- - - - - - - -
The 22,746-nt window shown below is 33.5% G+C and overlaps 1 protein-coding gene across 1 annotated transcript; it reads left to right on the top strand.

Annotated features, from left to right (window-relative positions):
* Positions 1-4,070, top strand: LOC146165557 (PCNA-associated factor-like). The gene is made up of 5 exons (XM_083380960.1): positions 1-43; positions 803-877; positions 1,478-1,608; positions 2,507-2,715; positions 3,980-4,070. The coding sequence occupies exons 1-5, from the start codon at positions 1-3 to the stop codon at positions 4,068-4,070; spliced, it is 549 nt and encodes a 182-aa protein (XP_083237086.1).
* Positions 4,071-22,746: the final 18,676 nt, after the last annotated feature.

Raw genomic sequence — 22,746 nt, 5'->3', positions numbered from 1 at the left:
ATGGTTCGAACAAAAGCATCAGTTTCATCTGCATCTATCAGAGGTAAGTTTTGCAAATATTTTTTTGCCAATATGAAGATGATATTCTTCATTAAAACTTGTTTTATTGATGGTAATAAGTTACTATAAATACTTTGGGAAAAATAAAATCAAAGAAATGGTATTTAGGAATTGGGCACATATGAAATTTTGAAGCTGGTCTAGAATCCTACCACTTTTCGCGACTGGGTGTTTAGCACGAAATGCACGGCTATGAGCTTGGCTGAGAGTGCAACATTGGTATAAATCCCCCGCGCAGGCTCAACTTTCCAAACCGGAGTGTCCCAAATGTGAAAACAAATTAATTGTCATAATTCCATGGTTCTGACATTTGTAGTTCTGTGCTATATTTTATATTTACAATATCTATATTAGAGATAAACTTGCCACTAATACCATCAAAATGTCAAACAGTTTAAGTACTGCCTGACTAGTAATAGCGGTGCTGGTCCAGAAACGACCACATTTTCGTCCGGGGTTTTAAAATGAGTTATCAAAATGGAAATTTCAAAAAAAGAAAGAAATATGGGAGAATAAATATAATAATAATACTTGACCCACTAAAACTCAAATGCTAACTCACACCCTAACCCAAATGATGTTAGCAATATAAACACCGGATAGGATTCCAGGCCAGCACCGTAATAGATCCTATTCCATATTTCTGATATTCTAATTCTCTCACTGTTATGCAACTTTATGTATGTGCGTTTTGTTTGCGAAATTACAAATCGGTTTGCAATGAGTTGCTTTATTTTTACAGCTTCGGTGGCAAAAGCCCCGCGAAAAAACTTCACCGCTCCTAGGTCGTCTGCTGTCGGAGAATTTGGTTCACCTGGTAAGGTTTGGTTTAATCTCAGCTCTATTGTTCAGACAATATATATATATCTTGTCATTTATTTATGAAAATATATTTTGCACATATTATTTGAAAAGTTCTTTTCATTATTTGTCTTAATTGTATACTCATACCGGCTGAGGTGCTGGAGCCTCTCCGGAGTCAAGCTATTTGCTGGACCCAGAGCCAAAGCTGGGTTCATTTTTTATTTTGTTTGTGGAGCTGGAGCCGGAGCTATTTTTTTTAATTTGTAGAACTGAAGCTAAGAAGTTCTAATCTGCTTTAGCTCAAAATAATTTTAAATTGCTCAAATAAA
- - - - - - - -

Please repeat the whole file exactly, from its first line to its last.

The 22,746-nt window shown below is 33.5% G+C and overlaps 1 protein-coding gene across 1 annotated transcript; it reads left to right on the top strand.

Annotated features, from left to right (window-relative positions):
* Positions 1-4,070, top strand: LOC146165557 (PCNA-associated factor-like). The gene is made up of 5 exons (XM_083380960.1): positions 1-43; positions 803-877; positions 1,478-1,608; positions 2,507-2,715; positions 3,980-4,070. The coding sequence occupies exons 1-5, from the start codon at positions 1-3 to the stop codon at positions 4,068-4,070; spliced, it is 549 nt and encodes a 182-aa protein (XP_083237086.1).
* Positions 4,071-22,746: the final 18,676 nt, after the last annotated feature.

Raw genomic sequence — 22,746 nt, 5'->3', positions numbered from 1 at the left:
ATGGTTCGAACAAAAGCATCAGTTTCATCTGCATCTATCAGAGGTAAGTTTTGCAAATATTTTTTTGCCAATATGAAGATGATATTCTTCATTAAAACTTGTTTTATTGATGGTAATAAGTTACTATAAATACTTTGGGAAAAATAAAATCAAAGAAATGGTATTTAGGAATTGGGCACATATGAAATTTTGAAGCTGGTCTAGAATCCTACCACTTTTCGCGACTGGGTGTTTAGCACGAAATGCACGGCTATGAGCTTGGCTGAGAGTGCAACATTGGTATAAATCCCCCGCGCAGGCTCAACTTTCCAAACCGGAGTGTCCCAAATGTGAAAACAAATTAATTGTCATAATTCCATGGTTCTGACATTTGTAGTTCTGTGCTATATTTTATATTTACAATATCTATATTAGAGATAAACTTGCCACTAATACCATCAAAATGTCAAACAGTTTAAGTACTGCCTGACTAGTAATAGCGGTGCTGGTCCAGAAACGACCACATTTTCGTCCGGGGTTTTAAAATGAGTTATCAAAATGGAAATTTCAAAAAAAGAAAGAAATATGGGAGAATAAATATAATAATAATACTTGACCCACTAAAACTCAAATGCTAACTCACACCCTAACCCAAATGATGTTAGCAATATAAACACCGGATAGGATTCCAGGCCAGCACCGTAATAGATCCTATTCCATATTTCTGATATTCTAATTCTCTCACTGTTATGCAACTTTATGTATGTGCGTTTTGTTTGCGAAATTACAAATCGGTTTGCAATGAGTTGCTTTATTTTTACAGCTTCGGTGGCAAAAGCCCCGCGAAAAAACTTCACCGCTCCTAGGTCGTCTGCTGTCGGAGAATTTGGTTCACCTGGTAAGGTTTGGTTTAATCTCAGCTCTATTGTTCAGACAATATATATATATCTTGTCATTTATTTATGAAAATATATTTTGCACATATTATTTGAAAAGTTCTTTTCATTATTTGTCTTAATTGTATACTCATACCGGCTGAGGTGCTGGAGCCTCTCCGGAGTCAAGCTATTTGCTGGACCCAGAGCCAAAGCTGGGTTCATTTTTTATTTTGTTTGTGGAGCTGGAGCCGGAGCTATTTTTTTTAATTTGTAGAACTGAAGCTAAGAAGTTCTAATCTGCTTTAGCTCAAAATAATTTTAAATTGCTCAAATAAA